Sometimes, materials in bulk sizes exhibit properties totally different than when they are sliced in pieces only a few molecules wide. A news report from the MIT says that prof. Yang Shao-Horn and a team of researchers have discovered how a very thin sheet of a material called “strontium-substituted lanthanum cobalt perovskite,” aka LSC, can help solid oxide fuel cells (SOFC) produce a lot more electricity from the same amount of fuel.
Solid oxide fuel cells are a class of fuel cell characterized by the use of a solid oxide material (or ceramic) as the electrolyte. In contrast to proton exchange membrane fuel cells (PEMFCs), which conduct positive hydrogen ions (protons) through a polymer electrolyte from the anode to the cathode, the SOFCs use a solid oxide electrolyte to conduct negative oxygen ions from the cathode to the anode. The electrochemical oxidation of the oxygen ions with hydrogen or carbon monoxide thus occurs on the anode side.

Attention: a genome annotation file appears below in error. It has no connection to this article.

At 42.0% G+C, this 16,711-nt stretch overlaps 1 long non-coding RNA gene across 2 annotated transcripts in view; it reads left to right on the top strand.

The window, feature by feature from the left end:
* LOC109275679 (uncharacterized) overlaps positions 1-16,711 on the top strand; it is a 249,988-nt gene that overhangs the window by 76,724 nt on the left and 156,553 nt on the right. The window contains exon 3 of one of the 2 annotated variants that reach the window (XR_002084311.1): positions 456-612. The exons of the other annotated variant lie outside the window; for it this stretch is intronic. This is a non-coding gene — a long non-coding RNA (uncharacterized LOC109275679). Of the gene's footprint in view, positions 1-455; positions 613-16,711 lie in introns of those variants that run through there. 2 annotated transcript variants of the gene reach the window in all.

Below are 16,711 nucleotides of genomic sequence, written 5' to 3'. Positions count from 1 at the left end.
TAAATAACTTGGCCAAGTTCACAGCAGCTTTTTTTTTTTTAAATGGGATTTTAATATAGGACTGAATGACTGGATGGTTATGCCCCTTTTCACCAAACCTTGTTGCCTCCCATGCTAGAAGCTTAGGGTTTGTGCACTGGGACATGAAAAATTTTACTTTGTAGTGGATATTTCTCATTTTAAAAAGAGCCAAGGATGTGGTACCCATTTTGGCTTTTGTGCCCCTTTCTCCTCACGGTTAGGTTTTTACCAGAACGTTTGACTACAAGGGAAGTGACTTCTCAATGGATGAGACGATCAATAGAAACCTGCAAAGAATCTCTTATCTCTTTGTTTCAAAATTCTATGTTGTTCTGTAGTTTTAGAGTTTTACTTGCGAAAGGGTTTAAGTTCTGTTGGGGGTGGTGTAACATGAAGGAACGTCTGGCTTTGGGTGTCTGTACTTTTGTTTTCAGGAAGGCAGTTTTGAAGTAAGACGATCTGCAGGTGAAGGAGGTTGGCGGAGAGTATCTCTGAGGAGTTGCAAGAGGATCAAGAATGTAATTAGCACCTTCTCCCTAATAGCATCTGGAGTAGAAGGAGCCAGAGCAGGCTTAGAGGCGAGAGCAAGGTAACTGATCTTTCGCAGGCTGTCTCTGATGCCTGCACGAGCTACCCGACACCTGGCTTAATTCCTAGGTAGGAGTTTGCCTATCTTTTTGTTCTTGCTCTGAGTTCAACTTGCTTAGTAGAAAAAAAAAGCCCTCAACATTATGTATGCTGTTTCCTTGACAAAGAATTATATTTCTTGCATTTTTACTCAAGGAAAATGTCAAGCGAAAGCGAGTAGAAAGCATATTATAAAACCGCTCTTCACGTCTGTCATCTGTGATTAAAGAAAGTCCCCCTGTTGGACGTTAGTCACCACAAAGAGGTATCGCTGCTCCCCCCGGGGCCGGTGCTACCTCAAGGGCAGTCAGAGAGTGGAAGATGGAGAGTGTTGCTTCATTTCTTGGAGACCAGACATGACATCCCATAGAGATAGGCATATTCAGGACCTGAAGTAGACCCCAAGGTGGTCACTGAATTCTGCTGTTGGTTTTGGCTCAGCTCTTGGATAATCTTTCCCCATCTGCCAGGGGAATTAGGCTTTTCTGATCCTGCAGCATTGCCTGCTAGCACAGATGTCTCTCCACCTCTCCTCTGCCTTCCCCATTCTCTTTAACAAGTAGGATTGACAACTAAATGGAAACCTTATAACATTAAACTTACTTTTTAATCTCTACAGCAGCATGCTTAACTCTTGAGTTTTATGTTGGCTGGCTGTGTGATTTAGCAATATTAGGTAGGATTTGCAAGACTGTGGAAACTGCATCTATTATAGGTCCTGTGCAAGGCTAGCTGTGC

Currently, the efficiency of SOFCs is about 60 percent. They operate at a very high temperature, up to 1000°C, and don’t use the expensive platinum catalyst. What the MIT team found is that if thin films of a mineral called perovskite are deposited as a thin layer of a crystal of zyrconia, they can boost the reaction of the cathode with oxygen, overcoming a major issue that this kind of fuel cells have.In addition to the increased reactivity, the fuel cell only works at 500 degrees Celsius, which greatly slows the fuel cell’s degradation over time.
The scientists are currently working on finding an explanation on why the LSC in thin nanometric sheets reacts that good and the bulk-sized one doesn’t. They assume that the increased reactivity of the material may result from a stretching of the surface. This may change the content of oxygen vacancies or the electronic structure of the material, possibilities that are being examined in Shao-Horn’s group. Previous research has found that some thin films of perovskite material are hundreds of times less reactive than the combination Shao-Horn’s team discovered.
Solid oxide fuel cells are currently used mainly in the industry, because of their huge capacity of generating electricity from fuels (up to 2 MW per fuel cell). If scientists will find materials for their electrodes that react at lower temperatures and with greater efficiency, maybe someday we’ll see the old coal-powered plants transformed into fuel cell plants, and fed with methanol or some other kind of cleaner fuel – even hydrogen.